- Don’t ask for too much time. “A few minutes” is what you should ask for. If get more than that, great. Here’s a basic template:
- After a day or two, if you don’t get a reply, follow up with a phone call. Yes, this can be scary, but it’s good to be proactive. Don’t create an awkward moment by saying, “I was just calling to follow up on an email I sent you…” They will probably not remember your email among the other 100 they got that day. Simply reiterate that you’re going to be in town next week and you were wondering if they might have a few minutes to take a look at your book. Keep it friendly, short and to the point.
- Sometimes it’s helpful to write out a script and practice it so you’re comfortable with what you’re going to say. You might have to practice it a few hundred times so you don’t sound like a robot. But creating a really succinct message that you can deliver in a relaxed way, will give you the best chance of success. Creating an alternate script for voice mails is a good idea, too.
- Be assertive, but don’t be a pest. If you send someone an email and you leave a message and they still don’t respond, you should take that to mean that they don’t want to meet with you at this time. There are plenty of fish in the sea. Don’t get hung up on any one client. Just move on to the next one.
- Once you start booking meetings, make sure you give yourself enough time for each meeting and time to get to the next one. If you’re going to New York, try to book as many meetings as possible within walking distance so you can maximize your time. If you have to drive from one meeting to the next, account for the time it takes to get your car out of the parking garage and then find parking at the next place. Give yourself enough time for meetings to run long. It’s not unusually for a meeting with one person to turn into a meeting with two or three people.
- Build an itinerary for yourself including time of meetings, contact’s name, phone number, email address, physical address. Plan ahead how you’ll be getting around. (By the way, TripIt is a great (free) app for keeping track of meetings.)
- Now that you’ve booked your meetings, it wouldn’t hurt to do a little additional research on those clients. Check out their blog and social media sites in addition to their website. You’ll want to demonstrate that you know their business and you’ll want to have enough to talk about. If you’re meeting with an agency because you think you’d be a great fit for their client, make sure they still have that client.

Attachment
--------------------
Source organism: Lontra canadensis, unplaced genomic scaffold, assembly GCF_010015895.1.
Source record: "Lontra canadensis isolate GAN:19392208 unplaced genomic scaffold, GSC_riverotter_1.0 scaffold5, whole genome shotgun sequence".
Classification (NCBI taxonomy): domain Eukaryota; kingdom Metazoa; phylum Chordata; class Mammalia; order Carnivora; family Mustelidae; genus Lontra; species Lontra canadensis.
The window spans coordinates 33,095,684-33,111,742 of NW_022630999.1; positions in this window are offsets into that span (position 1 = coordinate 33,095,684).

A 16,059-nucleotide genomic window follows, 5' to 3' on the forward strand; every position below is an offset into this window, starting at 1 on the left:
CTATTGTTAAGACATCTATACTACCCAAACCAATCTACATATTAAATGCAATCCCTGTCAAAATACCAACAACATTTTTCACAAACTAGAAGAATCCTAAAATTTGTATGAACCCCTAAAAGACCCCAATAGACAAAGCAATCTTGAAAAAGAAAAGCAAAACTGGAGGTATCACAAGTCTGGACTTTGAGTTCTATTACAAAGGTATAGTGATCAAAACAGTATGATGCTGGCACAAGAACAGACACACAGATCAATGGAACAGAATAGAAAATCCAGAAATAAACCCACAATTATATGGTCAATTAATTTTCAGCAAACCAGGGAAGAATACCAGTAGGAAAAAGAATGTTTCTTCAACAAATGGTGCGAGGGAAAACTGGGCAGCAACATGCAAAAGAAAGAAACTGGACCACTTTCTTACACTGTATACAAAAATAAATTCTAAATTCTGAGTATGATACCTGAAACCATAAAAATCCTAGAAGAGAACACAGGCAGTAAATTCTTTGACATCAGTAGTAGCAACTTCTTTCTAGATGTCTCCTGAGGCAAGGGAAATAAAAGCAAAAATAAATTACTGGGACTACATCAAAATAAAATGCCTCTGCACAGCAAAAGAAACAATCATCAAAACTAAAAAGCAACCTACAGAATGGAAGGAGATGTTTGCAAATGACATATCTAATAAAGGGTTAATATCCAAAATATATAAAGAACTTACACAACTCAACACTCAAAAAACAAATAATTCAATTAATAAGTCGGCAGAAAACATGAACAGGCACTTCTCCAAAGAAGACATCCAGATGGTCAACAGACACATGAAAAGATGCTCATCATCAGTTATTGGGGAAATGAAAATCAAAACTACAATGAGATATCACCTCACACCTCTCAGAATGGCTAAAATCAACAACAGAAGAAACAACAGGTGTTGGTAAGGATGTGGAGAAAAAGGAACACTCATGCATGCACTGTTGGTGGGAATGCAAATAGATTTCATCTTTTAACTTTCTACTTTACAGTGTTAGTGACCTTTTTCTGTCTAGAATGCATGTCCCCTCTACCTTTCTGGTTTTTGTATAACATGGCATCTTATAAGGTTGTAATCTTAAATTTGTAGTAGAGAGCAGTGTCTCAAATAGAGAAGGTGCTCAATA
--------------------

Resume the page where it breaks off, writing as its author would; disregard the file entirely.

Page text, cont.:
- Once you’ve arrived at your meeting, it’s time to turn on the charm! Be relaxed but energetic. Start with a little small talk. Then walk them through your portfolio, explaining your creative process and telling interesting stories about your experiences. Listen. Speak. Listen. Speak.
- Don’t ask clients to critique your photography or your presentation. That’s not their job and it will make you seem like an amateur. Just guide them through your work, then express an interest in their projects. Show that you’re interested in what they’re doing, but no hard sell.
- Don’t expect to get an assignment on the spot. The purpose of these meetings is for creatives to get to know you and to hopefully build a comfort level so that they will ask you for a bid when an appropriate project comes up.
After your meeting, it doesn’t hurt to send a hand-written thank-you note. If you have any “swag” (t-shirts, mugs, notebooks, etc.) or other promo pieces, that would be a good time to send something! From there, an occasional email or print promo update is appropriate (every few months).
If you need a hand building a client list or setting up meetings, please call us. Or you can visit our consulting page to learn more.